The face has long been considered the gateway to understanding human emotion and cognition. Body language is an equally powerful means of communication, however. Although faces and bodies can express themselves in many similar ways, examining their differences may be the best way to learn how bodies communicate. Exploring the body's role in perceiving and expressing emotion has opened broad new avenues for research in cognitive neuroscience.
Emotions and the Body discusses the neural basis and temporal processing signatures of emotional body language by drawing on state-of-the-art research in the neuropsychology of emotional face and body disorders. Beatrice de Gelder explores a range of fascinating questions such as: How do facial and bodily expressions interact? What role does emotional body language play in social interaction? If body language is perceived even with limited attention and reduced visual awareness, as studies with patients have shown, then what is the nature of emotional experience, and how is awareness affected? Are some cultures less expressive in their body language? And are there notable gender and cultural differences in emotional body language, as is the case for facial expressions?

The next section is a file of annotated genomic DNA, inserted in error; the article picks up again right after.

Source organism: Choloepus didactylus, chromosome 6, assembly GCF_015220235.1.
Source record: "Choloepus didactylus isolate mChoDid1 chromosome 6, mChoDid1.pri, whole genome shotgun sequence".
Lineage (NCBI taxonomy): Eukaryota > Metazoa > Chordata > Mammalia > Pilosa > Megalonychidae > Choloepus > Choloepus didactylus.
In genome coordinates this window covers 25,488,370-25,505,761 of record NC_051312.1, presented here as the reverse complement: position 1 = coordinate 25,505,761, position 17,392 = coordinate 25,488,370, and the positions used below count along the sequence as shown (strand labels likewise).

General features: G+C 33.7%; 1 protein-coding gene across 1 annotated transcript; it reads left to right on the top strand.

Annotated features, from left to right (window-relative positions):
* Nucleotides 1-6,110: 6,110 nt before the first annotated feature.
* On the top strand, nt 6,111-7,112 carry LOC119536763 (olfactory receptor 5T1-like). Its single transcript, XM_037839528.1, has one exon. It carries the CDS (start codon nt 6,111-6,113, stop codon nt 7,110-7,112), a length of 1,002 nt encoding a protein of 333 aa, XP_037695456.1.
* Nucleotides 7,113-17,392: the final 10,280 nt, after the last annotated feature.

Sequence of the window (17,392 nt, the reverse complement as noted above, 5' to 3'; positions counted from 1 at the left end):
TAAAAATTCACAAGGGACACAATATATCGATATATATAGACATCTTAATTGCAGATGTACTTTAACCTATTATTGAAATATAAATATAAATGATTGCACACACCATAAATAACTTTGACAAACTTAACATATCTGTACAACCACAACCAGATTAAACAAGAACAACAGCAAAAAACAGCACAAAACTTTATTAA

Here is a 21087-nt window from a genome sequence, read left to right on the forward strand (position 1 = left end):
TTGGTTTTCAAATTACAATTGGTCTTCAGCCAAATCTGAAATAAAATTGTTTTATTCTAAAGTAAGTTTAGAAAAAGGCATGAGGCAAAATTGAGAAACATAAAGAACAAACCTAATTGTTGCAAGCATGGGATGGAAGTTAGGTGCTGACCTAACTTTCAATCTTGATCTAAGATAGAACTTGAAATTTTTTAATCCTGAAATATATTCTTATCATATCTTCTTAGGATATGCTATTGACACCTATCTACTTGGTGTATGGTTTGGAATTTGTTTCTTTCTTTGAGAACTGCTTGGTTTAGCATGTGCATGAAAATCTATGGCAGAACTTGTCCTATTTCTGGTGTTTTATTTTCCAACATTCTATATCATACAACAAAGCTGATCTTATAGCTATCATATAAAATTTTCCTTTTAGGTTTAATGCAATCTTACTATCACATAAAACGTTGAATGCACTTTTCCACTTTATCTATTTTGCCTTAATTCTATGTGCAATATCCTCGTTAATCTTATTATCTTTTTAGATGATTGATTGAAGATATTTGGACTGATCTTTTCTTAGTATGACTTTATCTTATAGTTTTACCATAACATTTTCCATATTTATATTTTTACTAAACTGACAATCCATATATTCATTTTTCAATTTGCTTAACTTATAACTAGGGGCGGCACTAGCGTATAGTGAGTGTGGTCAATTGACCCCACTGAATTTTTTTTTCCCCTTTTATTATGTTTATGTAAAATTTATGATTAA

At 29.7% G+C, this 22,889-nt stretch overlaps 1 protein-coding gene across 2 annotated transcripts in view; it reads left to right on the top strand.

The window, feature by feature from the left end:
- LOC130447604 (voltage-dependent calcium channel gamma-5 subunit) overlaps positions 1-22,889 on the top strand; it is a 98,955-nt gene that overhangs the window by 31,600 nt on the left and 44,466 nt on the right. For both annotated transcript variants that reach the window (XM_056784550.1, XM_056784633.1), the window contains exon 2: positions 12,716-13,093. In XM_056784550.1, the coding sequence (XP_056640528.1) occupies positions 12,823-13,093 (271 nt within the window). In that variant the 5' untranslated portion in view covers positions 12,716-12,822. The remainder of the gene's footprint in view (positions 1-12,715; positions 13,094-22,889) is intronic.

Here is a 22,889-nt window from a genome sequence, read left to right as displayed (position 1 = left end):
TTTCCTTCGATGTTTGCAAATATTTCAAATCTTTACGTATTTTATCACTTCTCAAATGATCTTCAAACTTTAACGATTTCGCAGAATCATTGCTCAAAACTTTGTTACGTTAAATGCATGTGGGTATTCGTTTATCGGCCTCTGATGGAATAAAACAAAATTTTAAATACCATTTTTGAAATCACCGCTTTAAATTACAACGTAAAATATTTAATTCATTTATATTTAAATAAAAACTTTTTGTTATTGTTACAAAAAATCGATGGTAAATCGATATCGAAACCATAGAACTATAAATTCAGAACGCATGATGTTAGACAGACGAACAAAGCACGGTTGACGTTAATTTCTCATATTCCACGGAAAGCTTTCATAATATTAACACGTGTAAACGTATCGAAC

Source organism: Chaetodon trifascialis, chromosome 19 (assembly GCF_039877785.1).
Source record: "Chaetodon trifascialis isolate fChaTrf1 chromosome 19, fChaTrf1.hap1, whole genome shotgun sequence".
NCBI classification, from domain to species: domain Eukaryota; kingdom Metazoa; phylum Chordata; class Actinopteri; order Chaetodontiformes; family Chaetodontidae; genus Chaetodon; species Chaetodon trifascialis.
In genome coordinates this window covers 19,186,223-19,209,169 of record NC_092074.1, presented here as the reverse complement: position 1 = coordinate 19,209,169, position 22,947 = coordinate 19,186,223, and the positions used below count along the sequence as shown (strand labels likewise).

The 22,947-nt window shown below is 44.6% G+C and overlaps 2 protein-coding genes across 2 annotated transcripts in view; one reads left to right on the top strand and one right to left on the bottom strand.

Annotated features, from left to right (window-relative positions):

Research on emotional body language shows that emotions are tools for adaptive action, and that they allow us to predict interactions with real, imagined, and virtual others. These data prompt de Gelder to consider virtual bodies as well as physical ones, including avatars and robots. The wide-ranging implications of her study will appeal especially to scholars and students of cognitive neuroscience, but also to those working in such related fields as information and communication technology, computer science, animation, and robotics.